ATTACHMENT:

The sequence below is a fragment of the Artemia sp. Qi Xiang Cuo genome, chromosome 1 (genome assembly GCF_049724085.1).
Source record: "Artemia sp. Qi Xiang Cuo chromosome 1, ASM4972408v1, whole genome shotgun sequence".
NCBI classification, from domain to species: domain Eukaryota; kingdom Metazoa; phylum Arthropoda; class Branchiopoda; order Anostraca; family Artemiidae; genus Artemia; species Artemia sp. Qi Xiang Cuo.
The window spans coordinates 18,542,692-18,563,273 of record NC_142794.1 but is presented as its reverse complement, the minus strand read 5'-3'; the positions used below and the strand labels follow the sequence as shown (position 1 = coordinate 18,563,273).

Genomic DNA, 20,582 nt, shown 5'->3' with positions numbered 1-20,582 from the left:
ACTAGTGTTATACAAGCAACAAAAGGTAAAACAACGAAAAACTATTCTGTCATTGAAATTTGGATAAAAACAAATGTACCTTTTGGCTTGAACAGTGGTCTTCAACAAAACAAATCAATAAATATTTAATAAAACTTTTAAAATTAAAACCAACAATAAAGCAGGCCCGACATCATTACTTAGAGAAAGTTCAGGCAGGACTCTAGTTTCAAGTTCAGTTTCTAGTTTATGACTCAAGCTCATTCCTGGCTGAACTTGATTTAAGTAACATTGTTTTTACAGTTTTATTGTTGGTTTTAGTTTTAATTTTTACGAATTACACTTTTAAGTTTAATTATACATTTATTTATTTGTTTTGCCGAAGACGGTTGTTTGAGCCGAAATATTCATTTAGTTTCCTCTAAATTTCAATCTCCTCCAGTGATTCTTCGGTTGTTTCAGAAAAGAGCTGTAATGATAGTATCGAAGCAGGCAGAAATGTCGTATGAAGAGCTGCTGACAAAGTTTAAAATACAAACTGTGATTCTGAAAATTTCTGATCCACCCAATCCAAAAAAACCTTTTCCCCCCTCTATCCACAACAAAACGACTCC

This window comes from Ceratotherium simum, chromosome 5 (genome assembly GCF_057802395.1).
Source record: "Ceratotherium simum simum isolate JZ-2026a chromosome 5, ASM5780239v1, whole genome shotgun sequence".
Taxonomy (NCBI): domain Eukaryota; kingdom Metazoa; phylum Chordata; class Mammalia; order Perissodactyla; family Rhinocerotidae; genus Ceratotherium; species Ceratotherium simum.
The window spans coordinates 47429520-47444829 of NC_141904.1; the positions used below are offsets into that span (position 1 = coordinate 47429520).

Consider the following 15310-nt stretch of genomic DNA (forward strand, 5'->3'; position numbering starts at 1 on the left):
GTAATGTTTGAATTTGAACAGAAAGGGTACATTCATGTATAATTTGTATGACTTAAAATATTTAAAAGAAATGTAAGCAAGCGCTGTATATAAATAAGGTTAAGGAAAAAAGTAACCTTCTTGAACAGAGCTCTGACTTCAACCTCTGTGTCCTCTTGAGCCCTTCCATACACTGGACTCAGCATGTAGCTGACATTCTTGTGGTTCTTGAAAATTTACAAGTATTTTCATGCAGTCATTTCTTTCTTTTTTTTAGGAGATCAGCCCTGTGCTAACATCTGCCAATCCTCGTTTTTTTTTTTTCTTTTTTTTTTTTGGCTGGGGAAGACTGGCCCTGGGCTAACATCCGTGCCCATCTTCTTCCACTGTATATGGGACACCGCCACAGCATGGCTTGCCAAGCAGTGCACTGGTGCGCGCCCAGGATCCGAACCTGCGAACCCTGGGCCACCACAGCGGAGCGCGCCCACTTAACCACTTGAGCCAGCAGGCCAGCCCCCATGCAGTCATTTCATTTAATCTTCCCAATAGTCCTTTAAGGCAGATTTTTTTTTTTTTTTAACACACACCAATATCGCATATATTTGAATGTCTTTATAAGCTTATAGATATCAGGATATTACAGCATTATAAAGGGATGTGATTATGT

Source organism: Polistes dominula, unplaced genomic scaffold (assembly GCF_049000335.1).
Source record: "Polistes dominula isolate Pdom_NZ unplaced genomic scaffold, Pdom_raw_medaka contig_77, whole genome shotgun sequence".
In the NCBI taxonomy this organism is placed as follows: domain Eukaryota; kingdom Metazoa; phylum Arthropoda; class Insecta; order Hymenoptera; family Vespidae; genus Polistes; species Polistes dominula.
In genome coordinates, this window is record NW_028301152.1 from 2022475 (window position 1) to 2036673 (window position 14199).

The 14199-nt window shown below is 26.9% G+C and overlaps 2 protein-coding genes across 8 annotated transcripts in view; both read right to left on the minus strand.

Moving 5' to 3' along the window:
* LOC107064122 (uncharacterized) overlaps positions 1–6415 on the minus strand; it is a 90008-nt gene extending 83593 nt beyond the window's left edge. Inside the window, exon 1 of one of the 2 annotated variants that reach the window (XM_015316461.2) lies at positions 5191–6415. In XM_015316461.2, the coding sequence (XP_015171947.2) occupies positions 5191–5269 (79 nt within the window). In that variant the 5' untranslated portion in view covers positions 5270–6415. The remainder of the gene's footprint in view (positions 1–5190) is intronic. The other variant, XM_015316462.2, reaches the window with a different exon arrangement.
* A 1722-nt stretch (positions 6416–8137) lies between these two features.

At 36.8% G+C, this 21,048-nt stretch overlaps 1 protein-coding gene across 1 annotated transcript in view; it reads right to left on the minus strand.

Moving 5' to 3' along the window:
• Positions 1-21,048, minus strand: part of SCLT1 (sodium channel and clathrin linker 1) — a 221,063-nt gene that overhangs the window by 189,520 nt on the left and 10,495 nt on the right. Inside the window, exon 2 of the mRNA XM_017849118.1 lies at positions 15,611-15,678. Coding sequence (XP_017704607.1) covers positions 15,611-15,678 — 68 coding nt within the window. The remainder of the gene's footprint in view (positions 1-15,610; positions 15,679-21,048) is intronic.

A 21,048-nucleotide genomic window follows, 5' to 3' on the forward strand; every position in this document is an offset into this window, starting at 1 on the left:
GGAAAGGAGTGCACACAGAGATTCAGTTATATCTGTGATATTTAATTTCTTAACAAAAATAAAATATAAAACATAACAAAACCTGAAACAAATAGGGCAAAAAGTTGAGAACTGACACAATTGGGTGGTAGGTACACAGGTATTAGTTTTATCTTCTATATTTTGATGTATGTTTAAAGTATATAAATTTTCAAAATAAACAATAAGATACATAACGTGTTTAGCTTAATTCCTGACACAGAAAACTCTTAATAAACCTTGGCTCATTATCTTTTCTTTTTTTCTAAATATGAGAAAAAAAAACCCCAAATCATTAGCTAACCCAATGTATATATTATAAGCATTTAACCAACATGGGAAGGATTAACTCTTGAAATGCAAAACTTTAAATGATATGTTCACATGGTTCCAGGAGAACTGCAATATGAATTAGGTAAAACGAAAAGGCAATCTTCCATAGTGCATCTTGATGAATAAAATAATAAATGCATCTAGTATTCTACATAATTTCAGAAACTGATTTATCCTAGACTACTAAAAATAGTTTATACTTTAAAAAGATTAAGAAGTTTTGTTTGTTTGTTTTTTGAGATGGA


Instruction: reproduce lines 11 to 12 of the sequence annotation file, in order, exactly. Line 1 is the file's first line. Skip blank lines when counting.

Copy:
Consider the following 15310-nt stretch of genomic DNA (forward strand, 5'->3'; position numbering starts at 1 on the left):
GTAATGTTTGAATTTGAACAGAAAGGGTACATTCATGTATAATTTGTATGACTTAAAATATTTAAAAGAAATGTAAGCAAGCGCTGTATATAAATAAGGTTAAGGAAAAAAGTAACCTTCTTGAACAGAGCTCTGACTTCAACCTCTGTGTCCTCTTGAGCCCTTCCATACACTGGACTCAGCATGTAGCTGACATTCTTGTGGTTCTTGAAAATTTACAAGTATTTTCATGCAGTCATTTCTTTCTTTTTTTTAGGAGATCAGCCCTGTGCTAACATCTGCCAATCCTCGTTTTTTTTTTTTCTTTTTTTTTTTTGGCTGGGGAAGACTGGCCCTGGGCTAACATCCGTGCCCATCTTCTTCCACTGTATATGGGACACCGCCACAGCATGGCTTGCCAAGCAGTGCACTGGTGCGCGCCCAGGATCCGAACCTGCGAACCCTGGGCCACCACAGCGGAGCGCGCCCACTTAACCACTTGAGCCAGCAGGCCAGCCCCCATGCAGTCATTTCATTTAATCTTCCCAATAGTCCTTTAAGGCAGATTTTTTTTTTTTTTTAACACACACCAATATCGCATATATTTGAATGTCTTTATAAGCTTATAGATATCAGGATATTACAGCATTATAAAGGGATGTGATTATGT